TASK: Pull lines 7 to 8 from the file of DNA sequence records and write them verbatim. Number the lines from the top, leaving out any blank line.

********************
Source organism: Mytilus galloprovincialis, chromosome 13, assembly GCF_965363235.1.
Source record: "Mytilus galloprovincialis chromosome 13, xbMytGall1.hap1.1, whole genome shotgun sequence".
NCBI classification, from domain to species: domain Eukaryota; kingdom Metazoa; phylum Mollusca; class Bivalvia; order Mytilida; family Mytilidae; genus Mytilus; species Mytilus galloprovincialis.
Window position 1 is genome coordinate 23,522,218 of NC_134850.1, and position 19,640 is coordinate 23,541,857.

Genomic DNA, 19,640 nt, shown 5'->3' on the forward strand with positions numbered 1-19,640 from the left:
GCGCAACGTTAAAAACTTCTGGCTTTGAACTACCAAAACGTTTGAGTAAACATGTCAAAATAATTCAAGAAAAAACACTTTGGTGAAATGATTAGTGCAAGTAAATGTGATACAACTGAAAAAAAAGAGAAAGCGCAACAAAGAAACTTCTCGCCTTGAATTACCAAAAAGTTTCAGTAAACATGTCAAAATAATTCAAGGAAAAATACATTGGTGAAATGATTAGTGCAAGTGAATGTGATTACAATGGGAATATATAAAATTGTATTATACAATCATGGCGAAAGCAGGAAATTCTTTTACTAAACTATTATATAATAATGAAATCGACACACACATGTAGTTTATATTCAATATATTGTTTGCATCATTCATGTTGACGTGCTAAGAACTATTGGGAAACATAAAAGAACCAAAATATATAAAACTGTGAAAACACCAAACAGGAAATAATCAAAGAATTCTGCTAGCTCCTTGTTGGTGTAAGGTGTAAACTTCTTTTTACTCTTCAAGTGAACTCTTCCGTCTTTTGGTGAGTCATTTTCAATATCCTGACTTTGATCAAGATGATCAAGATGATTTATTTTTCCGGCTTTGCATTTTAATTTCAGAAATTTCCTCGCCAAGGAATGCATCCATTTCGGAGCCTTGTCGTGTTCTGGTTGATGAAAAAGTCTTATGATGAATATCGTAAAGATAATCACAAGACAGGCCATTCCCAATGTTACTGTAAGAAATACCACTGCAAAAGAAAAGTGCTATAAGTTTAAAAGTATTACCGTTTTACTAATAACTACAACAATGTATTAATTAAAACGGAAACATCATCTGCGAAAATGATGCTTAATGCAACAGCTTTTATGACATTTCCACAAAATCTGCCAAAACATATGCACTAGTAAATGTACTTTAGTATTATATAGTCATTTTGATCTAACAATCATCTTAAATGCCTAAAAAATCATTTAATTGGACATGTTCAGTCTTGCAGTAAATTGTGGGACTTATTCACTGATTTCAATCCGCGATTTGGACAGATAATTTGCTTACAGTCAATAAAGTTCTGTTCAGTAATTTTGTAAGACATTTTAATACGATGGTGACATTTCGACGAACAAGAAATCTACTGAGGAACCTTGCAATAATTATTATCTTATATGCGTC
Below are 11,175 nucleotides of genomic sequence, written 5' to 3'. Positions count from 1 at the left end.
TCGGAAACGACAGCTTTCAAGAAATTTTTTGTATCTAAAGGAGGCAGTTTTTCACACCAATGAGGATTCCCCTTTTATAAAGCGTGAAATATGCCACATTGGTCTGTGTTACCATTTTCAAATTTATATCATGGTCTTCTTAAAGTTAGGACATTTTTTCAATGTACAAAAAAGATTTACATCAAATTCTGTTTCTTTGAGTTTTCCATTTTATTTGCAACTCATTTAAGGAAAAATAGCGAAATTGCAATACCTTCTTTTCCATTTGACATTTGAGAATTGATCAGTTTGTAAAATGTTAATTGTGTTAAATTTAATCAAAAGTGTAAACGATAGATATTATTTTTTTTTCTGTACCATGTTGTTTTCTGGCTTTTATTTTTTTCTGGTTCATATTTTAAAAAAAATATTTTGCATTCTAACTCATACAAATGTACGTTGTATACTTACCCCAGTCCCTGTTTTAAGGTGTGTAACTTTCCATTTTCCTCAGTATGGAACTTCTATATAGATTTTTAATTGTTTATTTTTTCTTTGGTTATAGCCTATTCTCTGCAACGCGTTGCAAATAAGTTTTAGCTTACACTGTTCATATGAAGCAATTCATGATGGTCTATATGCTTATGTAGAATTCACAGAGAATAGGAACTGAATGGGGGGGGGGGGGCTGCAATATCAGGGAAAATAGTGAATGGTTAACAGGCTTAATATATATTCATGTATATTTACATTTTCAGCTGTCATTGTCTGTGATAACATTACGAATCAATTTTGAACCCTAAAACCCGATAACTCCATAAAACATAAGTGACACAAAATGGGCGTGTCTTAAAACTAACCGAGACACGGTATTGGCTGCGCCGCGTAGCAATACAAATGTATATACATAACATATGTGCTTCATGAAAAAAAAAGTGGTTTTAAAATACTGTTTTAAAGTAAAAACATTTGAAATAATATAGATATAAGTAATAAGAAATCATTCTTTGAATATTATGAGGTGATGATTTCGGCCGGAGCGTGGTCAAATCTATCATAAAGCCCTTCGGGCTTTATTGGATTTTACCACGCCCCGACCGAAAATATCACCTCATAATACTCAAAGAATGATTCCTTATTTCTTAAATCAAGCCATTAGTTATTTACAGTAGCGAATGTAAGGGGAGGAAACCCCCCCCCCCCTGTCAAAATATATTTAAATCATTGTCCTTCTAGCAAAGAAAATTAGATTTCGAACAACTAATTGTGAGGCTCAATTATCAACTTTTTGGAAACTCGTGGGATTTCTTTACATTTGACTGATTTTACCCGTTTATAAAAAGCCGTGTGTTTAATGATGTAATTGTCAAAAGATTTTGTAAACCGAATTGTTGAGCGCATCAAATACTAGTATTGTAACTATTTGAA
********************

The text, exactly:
Below are 11,175 nucleotides of genomic sequence, written 5' to 3'. Positions count from 1 at the left end.
TCGGAAACGACAGCTTTCAAGAAATTTTTTGTATCTAAAGGAGGCAGTTTTTCACACCAATGAGGATTCCCCTTTTATAAAGCGTGAAATATGCCACATTGGTCTGTGTTACCATTTTCAAATTTATATCATGGTCTTCTTAAAGTTAGGACATTTTTTCAATGTACAAAAAAGATTTACATCAAATTCTGTTTCTTTGAGTTTTCCATTTTATTTGCAACTCATTTAAGGAAAAATAGCGAAATTGCAATACCTTCTTTTCCATTTGACATTTGAGAATTGATCAGTTTGTAAAATGTTAATTGTGTTAAATTTAATCAAAAGTGTAAACGATAGATATTATTTTTTTTTCTGTACCATGTTGTTTTCTGGCTTTTATTTTTTTCTGGTTCATATTTTAAAAAAAATATTTTGCATTCTAACTCATACAAATGTACGTTGTATACTTACCCCAGTCCCTGTTTTAAGGTGTGTAACTTTCCATTTTCCTCAGTATGGAACTTCTATATAGATTTTTAATTGTTTATTTTTTCTTTGGTTATAGCCTATTCTCTGCAACGCGTTGCAAATAAGTTTTAGCTTACACTGTTCATATGAAGCAATTCATGATGGTCTATATGCTTATGTAGAATTCACAGAGAATAGGAACTGAATGGGGGGGGGGGGGCTGCAATATCAGGGAAAATAGTGAATGGTTAACAGGCTTAATATATATTCATGTATATTTACATTTTCAGCTGTCATTGTCTGTGATAACATTACGAATCAATTTTGAACCCTAAAACCCGATAACTCCATAAAACATAAGTGACACAAAATGGGCGTGTCTTAAAACTAACCGAGACACGGTATTGGCTGCGCCGCGTAGCAATACAAATGTATATACATAACATATGTGCTTCATGAAAAAAAAAGTGGTTTTAAAATACTGTTTTAAAGTAAAAACATTTGAAATAATATAGATATAAGTAATAAGAAATCATTCTTTGAATATTATGAGGTGATGATTTCGGCCGGAGCGTGGTCAAATCTATCATAAAGCCCTTCGGGCTTTATTGGATTTTACCACGCCCCGACCGAAAATATCACCTCATAATACTCAAAGAATGATTCCTTATTTCTTAAATCAAGCCATTAGTTATTTACAGTAGCGAATGTAAGGGGAGGAAACCCCCCCCCCCCTGTCAAAATATATTTAAATCATTGTCCTTCTAGCAAAGAAAATTAGATTTCGAACAACTAATTGTGAGGCTCAATTATCAACTTTTTGGAAACTCGTGGGATTTCTTTACATTTGACTGATTTTACCCGTTTATAAAAAGCCGTGTGTTTAATGATGTAATTGTCAAAAGATTTTGTAAACCGAATTGTTGAGCGCATCAAATACTAGTATTGTAACTATTTGAA